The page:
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Barbara Chandler

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Reporting from the London Design Festival 2011


Timber wave The design world here in the capital is up to its hyperactive hilt in the London Design Festival. It’s been going on for a few days, but the big shows are now upon us – seven megabites of contemporary design.

Before I hit the hotspots of 100% Design at Earls Court, and Tent in East London (plus Tramshed in Rivington Street, and designjunction in Southampton Row), I wanted to share some special moments at the Festival so far. Incidentally you can find all details of the big shows in my September events diary (
Kick-off was at the V&A in the Sackler wing a week ago, where I met up with H&P editor Janice Morley, and we did a wonderful tour de force, flying the flag for Homes & Property and meeting key players. We loved the chance to chat individually with Will Knight, Festival deputy director, and Murray Moss, the New York Gallery owner, who has mounted virtuoso displays of 3D printed sculpture all over the Museum.

Kristyjana williams We admired the Bouroullec Brothers Textile Field in the Raphael Gallery and sneakily joined a tour group to hear how the famous cartoons were working templates for the weavers in Brussels.
We also met Kristjana Williams (left), who had covered walls and furniture in the British Galleries with the gorgeous graphics that are her signature style at the Carnaby design boutique, Beyond the Valley. Visitors can now create their own patterns on iPads provided. And we called by Power of Making, the absorbing ongoing show of design and craft.
Amanda Levete’s Timber Wave was unveiled and it's magnificent (pictured, above right) – a rippling wooden sculpture encircling the main door of the V&A, and casting shadows when the sun comes out. Don’t miss this.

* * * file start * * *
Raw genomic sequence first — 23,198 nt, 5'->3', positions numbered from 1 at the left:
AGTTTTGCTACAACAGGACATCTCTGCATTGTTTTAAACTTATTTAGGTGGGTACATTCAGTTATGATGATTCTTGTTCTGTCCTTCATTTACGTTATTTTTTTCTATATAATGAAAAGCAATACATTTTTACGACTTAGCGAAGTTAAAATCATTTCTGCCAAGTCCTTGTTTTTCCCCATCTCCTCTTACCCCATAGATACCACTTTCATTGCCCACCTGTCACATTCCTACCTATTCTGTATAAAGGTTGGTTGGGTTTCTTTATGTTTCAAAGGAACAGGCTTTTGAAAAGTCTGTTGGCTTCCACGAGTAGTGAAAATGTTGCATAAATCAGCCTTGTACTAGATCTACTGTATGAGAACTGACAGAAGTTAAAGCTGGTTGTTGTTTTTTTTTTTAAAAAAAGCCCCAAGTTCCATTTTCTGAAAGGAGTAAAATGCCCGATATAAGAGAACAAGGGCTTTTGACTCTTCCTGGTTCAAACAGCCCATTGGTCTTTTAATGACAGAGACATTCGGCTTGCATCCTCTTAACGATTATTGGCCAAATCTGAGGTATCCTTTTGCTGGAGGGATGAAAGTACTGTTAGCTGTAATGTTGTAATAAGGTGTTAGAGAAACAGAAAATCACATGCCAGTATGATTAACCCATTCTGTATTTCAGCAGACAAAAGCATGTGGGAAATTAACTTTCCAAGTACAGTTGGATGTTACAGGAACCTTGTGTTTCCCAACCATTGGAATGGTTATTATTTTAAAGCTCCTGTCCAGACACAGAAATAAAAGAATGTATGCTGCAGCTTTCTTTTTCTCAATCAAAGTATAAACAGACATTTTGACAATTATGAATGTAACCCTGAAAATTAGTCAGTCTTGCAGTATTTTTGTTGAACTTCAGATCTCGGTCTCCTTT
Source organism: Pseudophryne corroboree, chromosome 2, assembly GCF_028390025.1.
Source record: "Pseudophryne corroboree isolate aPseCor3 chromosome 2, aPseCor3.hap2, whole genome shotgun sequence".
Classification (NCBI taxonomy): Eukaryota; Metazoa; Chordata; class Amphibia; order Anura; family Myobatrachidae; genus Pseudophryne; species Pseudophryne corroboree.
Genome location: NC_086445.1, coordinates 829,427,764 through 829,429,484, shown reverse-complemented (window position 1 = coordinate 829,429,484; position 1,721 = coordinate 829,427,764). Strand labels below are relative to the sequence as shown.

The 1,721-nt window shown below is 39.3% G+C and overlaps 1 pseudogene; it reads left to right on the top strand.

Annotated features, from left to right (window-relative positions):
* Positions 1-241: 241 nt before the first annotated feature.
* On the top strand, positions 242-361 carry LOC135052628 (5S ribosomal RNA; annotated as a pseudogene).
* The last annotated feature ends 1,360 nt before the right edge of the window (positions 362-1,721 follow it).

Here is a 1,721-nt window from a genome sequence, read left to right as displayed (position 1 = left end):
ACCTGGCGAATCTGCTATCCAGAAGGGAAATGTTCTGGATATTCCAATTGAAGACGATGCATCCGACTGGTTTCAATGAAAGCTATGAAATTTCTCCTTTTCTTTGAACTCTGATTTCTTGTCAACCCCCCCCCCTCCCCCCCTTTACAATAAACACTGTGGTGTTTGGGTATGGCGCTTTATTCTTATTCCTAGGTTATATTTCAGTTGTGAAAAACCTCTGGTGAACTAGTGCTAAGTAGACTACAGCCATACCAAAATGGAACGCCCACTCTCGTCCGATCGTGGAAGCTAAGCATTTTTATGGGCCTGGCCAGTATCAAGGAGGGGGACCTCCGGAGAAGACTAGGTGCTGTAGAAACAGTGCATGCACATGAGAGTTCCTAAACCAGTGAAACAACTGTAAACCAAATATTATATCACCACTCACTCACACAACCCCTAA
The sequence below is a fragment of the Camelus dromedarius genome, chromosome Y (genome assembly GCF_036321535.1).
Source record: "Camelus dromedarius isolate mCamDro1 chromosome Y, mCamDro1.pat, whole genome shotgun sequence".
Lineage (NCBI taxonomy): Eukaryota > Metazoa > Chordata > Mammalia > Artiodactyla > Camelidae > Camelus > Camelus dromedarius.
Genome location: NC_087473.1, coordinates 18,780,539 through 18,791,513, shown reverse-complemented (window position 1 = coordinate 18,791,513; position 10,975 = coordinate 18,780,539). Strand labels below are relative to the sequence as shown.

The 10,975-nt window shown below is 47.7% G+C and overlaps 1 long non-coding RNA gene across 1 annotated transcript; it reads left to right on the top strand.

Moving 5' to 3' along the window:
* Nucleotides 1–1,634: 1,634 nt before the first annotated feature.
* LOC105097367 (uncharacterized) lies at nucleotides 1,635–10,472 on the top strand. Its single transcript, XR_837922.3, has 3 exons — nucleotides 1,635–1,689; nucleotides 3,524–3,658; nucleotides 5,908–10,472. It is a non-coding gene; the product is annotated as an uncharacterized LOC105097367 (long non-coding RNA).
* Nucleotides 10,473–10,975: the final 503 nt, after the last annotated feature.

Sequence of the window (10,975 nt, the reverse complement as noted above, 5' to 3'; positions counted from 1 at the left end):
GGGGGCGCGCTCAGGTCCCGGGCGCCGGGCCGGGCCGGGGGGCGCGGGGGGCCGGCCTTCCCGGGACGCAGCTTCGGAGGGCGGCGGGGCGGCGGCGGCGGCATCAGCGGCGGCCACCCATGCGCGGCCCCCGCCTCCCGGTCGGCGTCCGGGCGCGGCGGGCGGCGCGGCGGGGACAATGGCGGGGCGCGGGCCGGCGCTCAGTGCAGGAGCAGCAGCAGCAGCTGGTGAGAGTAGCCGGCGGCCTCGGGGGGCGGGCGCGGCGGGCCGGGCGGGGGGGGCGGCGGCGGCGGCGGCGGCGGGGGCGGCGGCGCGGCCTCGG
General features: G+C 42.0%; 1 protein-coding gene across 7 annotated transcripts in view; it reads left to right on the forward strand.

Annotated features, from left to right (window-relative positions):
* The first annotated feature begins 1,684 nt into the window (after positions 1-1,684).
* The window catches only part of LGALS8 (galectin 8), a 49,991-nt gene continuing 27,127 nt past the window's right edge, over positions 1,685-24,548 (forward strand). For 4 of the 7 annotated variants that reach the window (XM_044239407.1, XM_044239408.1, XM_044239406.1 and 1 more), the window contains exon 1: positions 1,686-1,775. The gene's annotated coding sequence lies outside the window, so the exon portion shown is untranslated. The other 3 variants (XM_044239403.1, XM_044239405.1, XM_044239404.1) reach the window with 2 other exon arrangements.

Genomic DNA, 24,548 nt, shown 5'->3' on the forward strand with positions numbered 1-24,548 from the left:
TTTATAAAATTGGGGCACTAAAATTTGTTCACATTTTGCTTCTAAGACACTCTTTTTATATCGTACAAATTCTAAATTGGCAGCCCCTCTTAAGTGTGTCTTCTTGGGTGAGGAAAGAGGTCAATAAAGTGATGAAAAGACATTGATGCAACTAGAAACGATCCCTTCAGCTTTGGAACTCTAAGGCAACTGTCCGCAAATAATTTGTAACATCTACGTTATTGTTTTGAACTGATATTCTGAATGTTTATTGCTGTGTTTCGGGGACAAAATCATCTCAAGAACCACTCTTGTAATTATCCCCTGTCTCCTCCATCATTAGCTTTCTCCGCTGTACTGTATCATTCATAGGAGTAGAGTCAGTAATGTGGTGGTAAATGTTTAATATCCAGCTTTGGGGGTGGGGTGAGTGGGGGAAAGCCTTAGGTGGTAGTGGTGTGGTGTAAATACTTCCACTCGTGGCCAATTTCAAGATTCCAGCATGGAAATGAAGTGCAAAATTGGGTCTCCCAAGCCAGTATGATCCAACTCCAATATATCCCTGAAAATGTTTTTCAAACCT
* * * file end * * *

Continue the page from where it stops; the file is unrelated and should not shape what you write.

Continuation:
I also enjoyed a small installation called the Living Room in Shoreditch, where a young designer and a design journalist have put together a small but perfectly formed display of British domestic design – yes, do do this at home.
Lee Broom_Salon upholstery From there I walked to Lee Broom’s (left) in Rivington Street. This designer was a child/teen actor with the Royal Shakespeare Company before doing a fashion degree at Central St Martin’s and his new upholstery exudes the glamour of his earlier life.

Sofas sweep outwards without a single seam – that’s when you find them behind the 300m of black velvet which drapes the showroom. Oh, and I let myself in with the golden key that had been hand-delivered a couple of days earlier. Now there’s drama for you.
I’ve also seen the incredible salvaged computer screens with dancing animations by Okay Studio at the Natural History Museum (turn left from the big entrance hall), and I swung by the Royal College of Art.
Perspectives_John Pawson Then of course for me the main event: the London Design Medal dinner at St Paul’s. Here, John Pawson’s exquisite assembly of lenses and mirror reflects the glory of a usually-hidden stairway, turning it into a seemingly endless downward spiral (left).

We guests had a private view before venturing into the nave for champagne – sacrilege surely – and then onto the crypt for dinner.

The fifth London Design Medal went to Ron Arad, who stole our front cover last year, during his Barbican retrospective. Accepting the award, Ron simply said, "Thank you London – I couldn't imagine doing whatever I'm doing anywhere else in the world". That says it all.
There was a special award for Vidal Sassoon, the 14-year old East End apprentice who went on to shape the nation’s hair. This had been instigated by Thomas Heatherwick, last year’s Medal winner. Some of us can remember the furore when Alice Rawsthorne, as director of the Design Musuem, devoted a show to flower-arranging. So it will be interesting to see what the design snobs make of this.

But why should not flowers and hair be installation art/design as much as any pile-up of bricks or upcycled rubbish? Mr Sassoon was a joy to meet – like all the true Brits from the 60s.

Love London In between all this I’ve been spotting my new book of photographs, Love London, in various shops, including SCP Designs in Curtain Road, and SKK in Lexington Street, Soho. I’ve even ventured into product here with tea towels and bone china plates! See details on
I’ll be covering the big design shows in due course, plus the decor fests of Focus and Decorex.

Find more pictures, with lots more reportage on
* All pictures by
* Check out details of all Festival events and designers at


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